Prince Edward & Sophie should apologise for Bahrain visit
William Hague was wrong to sanction collusion with bloody regime
Bahrain royal tyranny should be isolated and sanctioned
London – 7 January 2012
“Given the bloody repression of peaceful protests by the King of Bahrain, the Foreign Secretary William Hague should have never authorised Prince Edward and his wife Sophie to visit to the country – let alone accept extravagant gifts,” said Peter Tatchell, Director of the Peter Tatchell Foundation, which supports the pro-democracy movement in Bahrain.
He was commenting on today’s revelations about the December visit to Bahrain by the royal couple, the Earl and Countess of Wessex, and their acceptance of gifts from the regime.
“Clearly, the Bahraini royals were using the visit by the Wessex’s as a public relations exercise, in bid to show that they still have international support and allies. Britain should have nothing to do with the tyranny in Bahrain. It should be isolated as a pariah state.
“William Hague and the Earl and Countess of Wessex should apologise for colluding with the Bahraini regime and return these blood-stained gifts.
“Edward and Sophie have shown extraordinarily poor judgment by accepting presents from the Bahraini dictatorship. They apparently think that enjoying the hospitality of rich foreign royals trumps human rights.
“William Hague made a major diplomatic blunder by approving their visit. It smacks of collusion with tyranny and is shockingly insensitive at a time of bloody repression by the Bahraini royals.
“According to a November 2011 report by the Bahrain Centre for Human Rights, 45 pro-democracy campaigners have been killed by the regime, 1,500 arrested, nearly 1,900 have suffered torture and ill-treatment and three protesters have been sentenced to death. The arrested and abused include doctors and nurses who treated the injured. Some of these medical staff have been put on trial and sentenced to long jail terms of up to 15 years.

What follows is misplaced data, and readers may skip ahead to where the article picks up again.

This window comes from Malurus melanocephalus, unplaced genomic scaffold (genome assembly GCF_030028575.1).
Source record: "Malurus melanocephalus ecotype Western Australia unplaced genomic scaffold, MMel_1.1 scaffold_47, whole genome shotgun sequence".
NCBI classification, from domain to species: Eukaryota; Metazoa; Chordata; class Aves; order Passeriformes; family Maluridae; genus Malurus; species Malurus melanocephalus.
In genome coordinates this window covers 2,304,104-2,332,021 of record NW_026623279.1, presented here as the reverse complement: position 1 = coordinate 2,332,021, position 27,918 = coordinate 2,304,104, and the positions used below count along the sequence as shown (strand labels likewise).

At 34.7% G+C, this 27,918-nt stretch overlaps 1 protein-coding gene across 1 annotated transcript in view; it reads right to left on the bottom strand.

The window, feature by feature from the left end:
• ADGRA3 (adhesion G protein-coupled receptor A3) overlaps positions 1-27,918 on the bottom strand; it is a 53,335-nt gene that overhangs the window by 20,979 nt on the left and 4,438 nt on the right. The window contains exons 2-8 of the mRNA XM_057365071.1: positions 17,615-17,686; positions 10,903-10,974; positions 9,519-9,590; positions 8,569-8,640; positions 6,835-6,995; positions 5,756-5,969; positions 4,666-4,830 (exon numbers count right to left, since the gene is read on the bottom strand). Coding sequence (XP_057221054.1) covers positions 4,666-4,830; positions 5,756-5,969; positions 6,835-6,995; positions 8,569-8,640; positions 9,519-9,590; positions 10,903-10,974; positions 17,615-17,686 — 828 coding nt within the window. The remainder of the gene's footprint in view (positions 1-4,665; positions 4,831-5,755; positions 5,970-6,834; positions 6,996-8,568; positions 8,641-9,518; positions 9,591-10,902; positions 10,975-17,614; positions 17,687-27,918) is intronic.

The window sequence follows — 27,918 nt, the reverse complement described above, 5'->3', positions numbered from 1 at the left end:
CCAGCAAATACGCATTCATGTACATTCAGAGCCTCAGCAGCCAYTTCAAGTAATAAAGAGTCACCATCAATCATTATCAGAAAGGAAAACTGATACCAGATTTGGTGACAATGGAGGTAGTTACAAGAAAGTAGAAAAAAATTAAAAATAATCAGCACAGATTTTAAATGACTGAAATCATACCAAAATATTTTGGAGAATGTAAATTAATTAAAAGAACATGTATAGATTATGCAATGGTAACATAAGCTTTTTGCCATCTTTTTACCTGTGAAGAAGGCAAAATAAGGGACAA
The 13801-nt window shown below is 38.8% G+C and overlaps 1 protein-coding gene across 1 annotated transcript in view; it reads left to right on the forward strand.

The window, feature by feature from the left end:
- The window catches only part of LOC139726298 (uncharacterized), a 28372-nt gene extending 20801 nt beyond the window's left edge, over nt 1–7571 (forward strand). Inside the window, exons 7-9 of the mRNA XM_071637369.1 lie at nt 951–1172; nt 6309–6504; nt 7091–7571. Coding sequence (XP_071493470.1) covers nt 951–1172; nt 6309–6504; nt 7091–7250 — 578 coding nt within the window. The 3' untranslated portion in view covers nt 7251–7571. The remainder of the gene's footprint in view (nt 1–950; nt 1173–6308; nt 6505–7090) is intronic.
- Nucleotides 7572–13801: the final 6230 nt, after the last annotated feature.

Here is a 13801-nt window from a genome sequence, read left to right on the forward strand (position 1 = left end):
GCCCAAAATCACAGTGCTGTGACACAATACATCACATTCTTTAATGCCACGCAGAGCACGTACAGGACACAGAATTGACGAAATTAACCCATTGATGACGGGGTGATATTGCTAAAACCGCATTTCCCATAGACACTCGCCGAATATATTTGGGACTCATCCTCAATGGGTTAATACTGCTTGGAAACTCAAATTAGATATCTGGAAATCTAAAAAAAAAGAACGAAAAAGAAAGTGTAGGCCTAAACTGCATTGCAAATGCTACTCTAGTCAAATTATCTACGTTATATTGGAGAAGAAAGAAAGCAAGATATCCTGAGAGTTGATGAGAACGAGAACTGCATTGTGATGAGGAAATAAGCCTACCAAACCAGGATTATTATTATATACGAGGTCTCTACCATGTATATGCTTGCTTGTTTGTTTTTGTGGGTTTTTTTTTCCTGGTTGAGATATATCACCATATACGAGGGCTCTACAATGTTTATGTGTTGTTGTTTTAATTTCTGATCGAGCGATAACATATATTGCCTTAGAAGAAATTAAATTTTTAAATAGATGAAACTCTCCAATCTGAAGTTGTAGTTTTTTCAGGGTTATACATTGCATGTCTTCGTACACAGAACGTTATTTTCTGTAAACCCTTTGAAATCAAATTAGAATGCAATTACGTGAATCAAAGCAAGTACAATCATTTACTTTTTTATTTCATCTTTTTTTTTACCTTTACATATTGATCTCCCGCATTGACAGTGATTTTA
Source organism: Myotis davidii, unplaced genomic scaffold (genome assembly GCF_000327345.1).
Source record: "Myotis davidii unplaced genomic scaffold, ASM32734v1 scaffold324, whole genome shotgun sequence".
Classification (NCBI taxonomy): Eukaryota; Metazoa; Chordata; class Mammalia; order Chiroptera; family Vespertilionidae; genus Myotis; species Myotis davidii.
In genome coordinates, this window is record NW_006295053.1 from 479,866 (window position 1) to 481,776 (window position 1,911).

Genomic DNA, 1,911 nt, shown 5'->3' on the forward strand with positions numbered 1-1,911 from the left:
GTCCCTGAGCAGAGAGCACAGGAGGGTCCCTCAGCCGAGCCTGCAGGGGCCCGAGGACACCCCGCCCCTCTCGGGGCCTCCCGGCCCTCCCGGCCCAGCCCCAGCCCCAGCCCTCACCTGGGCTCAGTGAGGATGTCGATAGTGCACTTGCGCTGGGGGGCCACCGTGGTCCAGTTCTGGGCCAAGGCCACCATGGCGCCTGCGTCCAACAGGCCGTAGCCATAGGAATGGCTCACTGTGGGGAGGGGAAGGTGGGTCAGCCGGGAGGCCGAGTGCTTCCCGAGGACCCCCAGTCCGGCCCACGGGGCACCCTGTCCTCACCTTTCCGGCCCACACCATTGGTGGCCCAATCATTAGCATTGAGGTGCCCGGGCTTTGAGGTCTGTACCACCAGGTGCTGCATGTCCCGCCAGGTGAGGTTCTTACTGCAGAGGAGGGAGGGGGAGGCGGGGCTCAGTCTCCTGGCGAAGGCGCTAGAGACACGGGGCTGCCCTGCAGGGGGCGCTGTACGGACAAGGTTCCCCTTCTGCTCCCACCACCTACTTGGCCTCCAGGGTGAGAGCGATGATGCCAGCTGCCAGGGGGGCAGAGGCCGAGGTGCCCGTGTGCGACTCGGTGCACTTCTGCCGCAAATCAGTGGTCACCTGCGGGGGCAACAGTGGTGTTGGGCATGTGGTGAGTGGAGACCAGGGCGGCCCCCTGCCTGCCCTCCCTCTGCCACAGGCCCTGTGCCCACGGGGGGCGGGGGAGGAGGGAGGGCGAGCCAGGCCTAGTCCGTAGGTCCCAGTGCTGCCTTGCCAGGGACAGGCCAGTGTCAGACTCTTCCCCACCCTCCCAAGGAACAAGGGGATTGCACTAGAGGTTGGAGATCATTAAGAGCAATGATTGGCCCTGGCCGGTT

Read the report in full here: http://bit.ly/w852m5
“Britain and the wider international community should be imposing sanctions against the Bahraini regime, not colluding with the dictatorship.
“These sanctions should include:
• Halt arms sales and cease military cooperation
• Ban travel and freeze the assets of top regime officials
• Embargo the export to Bahrain of luxury items
• Refer Bahrain’s leaders to the International Criminal Court on charges of torture and crimes against humanity
• Report Saudi Arabia and the United Arab Emirates to the UN Security Council over their intervention in Bahrain and their role in suppressing the democracy protests
• Close the US naval base until such time as democracy and human rights are restored,” said Mr Tatchell.
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